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Sister Helen Prejean and Dead Man Walking in Opera Form

Sister Helen Prejean, left, Jake Heggie and Joyce DiDonato at the Wortham Center panel discussion.
Sister Helen Prejean, left, Jake Heggie and Joyce DiDonato at the Wortham Center panel discussion.
Brittanie Shey

Describing herself as "a pretty regular nun" before she became involved in death penalty cases, Sister Helen Prejean spoke about her "journey" to an audience of opera enthusiasts last night in the packed foyer of the Wortham Center. It was an electric evening both for the views expressed and the two performances of music from Houston Grand Opera's upcoming Dead Man Walking that book-ended the evening.

Prejean, of course, has lived the life and wrote the book that inspired the opera and the 1995 movie starring Susan Sarandon. As she put it, though, when she first came to visit a prisoner on Death Row she never thought he would actually be killed in the electric chair two years later and that she would watch his death.

Besides Prejean, the panel of "experts"--led in discussion by HGO Music Director Patrick Summers--included composer Jake Heggie, mezzo sopranos Joyce DiDonato and Frederica von Stade and director Leonard Foglia who confessed that before directing the original performance in New York City eight years ago, he's only been to maybe two operas in his life.

Since then, Dead Man Walking has been shown all over the world (all in countries that don't have the death penalty), but this is its first time in Houston. Prejean referenced the fact that Harris County is known as what she called "the belt buckle of capital punishment" but said that even here, things are changing.

The opera itself never comes down on one side or the other of the death penalty debate, but is, as DiDonato said, designed to make audience members think about their position.

Jake Heggie who accompanied HGO studio artist Catherine Martin on both selections said he was working in the PR office at the San Francisco Grand Opera and writing songs on the side when he was given the chance to write the music for an opera. He met with Terrence McNally and the project they settled on was Dead Man Walking - although the manager who first gave Heggie his chance had said he wanted a comedy.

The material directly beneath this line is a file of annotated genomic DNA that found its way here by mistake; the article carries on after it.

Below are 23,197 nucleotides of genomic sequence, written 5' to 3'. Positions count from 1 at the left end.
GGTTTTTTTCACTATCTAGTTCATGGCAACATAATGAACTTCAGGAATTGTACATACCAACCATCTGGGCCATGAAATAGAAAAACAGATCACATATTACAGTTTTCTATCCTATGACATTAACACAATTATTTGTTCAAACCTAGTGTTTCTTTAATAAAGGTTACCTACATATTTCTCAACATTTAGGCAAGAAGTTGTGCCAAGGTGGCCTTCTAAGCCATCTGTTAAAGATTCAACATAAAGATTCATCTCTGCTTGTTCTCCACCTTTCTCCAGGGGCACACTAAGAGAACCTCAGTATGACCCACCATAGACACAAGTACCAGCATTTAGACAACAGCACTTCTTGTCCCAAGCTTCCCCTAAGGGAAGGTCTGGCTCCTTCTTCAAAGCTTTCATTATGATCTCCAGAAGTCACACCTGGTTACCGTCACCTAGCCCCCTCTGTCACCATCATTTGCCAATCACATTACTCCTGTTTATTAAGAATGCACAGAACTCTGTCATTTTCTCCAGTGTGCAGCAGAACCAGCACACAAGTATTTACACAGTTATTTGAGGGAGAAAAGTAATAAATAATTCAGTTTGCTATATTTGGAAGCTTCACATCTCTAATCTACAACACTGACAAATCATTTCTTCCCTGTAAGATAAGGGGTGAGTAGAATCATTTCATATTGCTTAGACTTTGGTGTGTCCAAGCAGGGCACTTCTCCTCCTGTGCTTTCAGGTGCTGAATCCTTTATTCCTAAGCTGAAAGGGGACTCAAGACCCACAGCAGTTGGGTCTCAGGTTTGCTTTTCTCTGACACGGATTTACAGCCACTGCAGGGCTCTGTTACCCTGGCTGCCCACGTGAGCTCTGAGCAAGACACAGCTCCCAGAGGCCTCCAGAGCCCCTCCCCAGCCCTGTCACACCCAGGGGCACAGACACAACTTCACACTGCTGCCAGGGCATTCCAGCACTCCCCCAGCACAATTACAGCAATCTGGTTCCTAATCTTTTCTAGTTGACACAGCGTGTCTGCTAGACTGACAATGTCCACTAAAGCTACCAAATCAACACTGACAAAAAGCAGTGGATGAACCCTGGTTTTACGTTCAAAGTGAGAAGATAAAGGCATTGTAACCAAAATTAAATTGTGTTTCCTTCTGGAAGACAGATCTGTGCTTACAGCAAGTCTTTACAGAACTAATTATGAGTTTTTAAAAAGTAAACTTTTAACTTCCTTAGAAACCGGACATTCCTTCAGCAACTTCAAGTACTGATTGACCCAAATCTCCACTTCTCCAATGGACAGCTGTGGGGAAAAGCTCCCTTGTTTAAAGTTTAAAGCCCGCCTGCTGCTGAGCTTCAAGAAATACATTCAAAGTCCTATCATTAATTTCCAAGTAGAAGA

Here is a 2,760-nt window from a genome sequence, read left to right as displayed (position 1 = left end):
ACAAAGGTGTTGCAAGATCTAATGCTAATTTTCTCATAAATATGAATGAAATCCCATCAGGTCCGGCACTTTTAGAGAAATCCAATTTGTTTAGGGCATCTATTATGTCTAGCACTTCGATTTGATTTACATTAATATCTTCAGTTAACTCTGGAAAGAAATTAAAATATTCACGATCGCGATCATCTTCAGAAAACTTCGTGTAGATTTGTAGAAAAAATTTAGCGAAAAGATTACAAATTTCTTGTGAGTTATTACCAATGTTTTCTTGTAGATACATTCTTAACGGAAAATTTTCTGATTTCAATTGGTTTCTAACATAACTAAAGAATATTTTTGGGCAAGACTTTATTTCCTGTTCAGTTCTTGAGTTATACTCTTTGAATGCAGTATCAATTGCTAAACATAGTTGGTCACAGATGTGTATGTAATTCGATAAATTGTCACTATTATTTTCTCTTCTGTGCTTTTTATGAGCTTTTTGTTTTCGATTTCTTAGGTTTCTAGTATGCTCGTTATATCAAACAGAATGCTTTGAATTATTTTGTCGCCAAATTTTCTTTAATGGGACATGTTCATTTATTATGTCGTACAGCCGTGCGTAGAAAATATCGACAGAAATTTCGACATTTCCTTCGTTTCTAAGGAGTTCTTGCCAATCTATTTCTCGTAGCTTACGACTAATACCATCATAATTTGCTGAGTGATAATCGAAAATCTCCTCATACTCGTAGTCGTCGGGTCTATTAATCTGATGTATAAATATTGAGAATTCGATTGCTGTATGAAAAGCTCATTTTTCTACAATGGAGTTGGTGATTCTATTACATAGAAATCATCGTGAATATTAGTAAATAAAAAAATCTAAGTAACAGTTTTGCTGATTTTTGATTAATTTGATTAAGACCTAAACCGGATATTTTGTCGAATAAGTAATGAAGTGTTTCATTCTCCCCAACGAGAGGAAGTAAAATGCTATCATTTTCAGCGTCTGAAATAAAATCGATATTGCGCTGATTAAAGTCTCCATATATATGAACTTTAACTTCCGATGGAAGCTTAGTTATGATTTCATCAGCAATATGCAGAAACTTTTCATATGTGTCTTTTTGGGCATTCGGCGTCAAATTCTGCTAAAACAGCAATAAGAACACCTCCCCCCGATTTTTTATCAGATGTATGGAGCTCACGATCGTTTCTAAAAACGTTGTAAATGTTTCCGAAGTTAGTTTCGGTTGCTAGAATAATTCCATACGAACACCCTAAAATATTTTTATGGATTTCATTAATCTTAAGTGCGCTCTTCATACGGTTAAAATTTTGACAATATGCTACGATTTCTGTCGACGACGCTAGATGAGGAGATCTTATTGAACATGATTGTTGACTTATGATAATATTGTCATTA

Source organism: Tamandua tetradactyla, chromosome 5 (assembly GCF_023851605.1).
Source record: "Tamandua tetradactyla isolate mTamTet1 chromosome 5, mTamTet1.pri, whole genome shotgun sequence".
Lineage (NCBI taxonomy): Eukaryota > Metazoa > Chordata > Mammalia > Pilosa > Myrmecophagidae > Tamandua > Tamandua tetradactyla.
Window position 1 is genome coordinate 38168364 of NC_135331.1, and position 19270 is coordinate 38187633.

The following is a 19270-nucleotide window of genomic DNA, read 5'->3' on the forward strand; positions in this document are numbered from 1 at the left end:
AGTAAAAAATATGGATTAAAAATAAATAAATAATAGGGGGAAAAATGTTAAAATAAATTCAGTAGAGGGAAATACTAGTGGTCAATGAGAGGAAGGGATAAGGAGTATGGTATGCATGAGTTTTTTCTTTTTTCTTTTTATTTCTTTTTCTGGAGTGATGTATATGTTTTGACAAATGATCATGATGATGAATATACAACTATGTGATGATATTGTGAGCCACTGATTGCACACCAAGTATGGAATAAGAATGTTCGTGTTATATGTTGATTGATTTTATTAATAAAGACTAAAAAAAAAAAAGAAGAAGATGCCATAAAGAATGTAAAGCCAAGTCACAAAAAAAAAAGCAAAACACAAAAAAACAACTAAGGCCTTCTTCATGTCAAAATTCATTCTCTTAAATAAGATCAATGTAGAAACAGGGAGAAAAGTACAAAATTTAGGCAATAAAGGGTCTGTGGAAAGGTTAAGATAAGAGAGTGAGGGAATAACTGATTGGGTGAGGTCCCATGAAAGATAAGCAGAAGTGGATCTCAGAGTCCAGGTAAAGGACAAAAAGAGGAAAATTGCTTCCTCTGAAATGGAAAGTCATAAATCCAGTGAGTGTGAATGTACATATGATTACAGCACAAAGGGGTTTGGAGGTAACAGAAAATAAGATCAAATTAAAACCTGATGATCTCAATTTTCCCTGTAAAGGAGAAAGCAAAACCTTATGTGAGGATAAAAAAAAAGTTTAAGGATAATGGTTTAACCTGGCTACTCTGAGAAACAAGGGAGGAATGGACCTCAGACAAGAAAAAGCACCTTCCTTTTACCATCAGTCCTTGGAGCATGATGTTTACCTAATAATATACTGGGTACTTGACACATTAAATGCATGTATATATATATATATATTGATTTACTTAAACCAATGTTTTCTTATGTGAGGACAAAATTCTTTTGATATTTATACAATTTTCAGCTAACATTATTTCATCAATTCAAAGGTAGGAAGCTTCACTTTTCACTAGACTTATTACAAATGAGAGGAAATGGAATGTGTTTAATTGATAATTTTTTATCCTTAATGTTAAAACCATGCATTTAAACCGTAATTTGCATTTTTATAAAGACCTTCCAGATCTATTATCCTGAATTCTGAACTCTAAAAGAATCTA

Frederica von Stade and Leonard Foglia
Frederica von Stade and Leonard Foglia
Brittanie Shey

Heggie said the first thing Prejean asked him was about what kind of music he had planned. "You're not one of those atonal composers," he said she braced him with. "We're going to have a tune when we walk out?"

Von Stade, a friend of Heggie's, said he first approached her for the Sister Helen role, but she told him she was too old for it. Instead, she wanted to play the mother of the death row inmate. She has chosen to make this role the final one of her career.

At the end, Prejean was asked what Patrick Sonnier, the executed convicted murderer would have to say about what she's doing now with her crusade against the death penalty. She recounted how he hadn't wanted her to watch his execution. "He was trying to protect me," But she went anyhow, telling him that she thought by telling his story, "perhaps your death can be redemptive."

"He went 'OK Sister Helen. You can be there.' "

Dead Man Walking runs at the Wortham Theater Center's Brown Theater, Texas Avenue at Smith Street, from January 22 through February 6. Ticket information is available at www.houstongrandopera.org/deadmanwalking or call 713-228-6737.

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Wortham Theater Center

500 Texas Ave.
Houston, TX 77002

713-237-1439

www.worthamcenter.org


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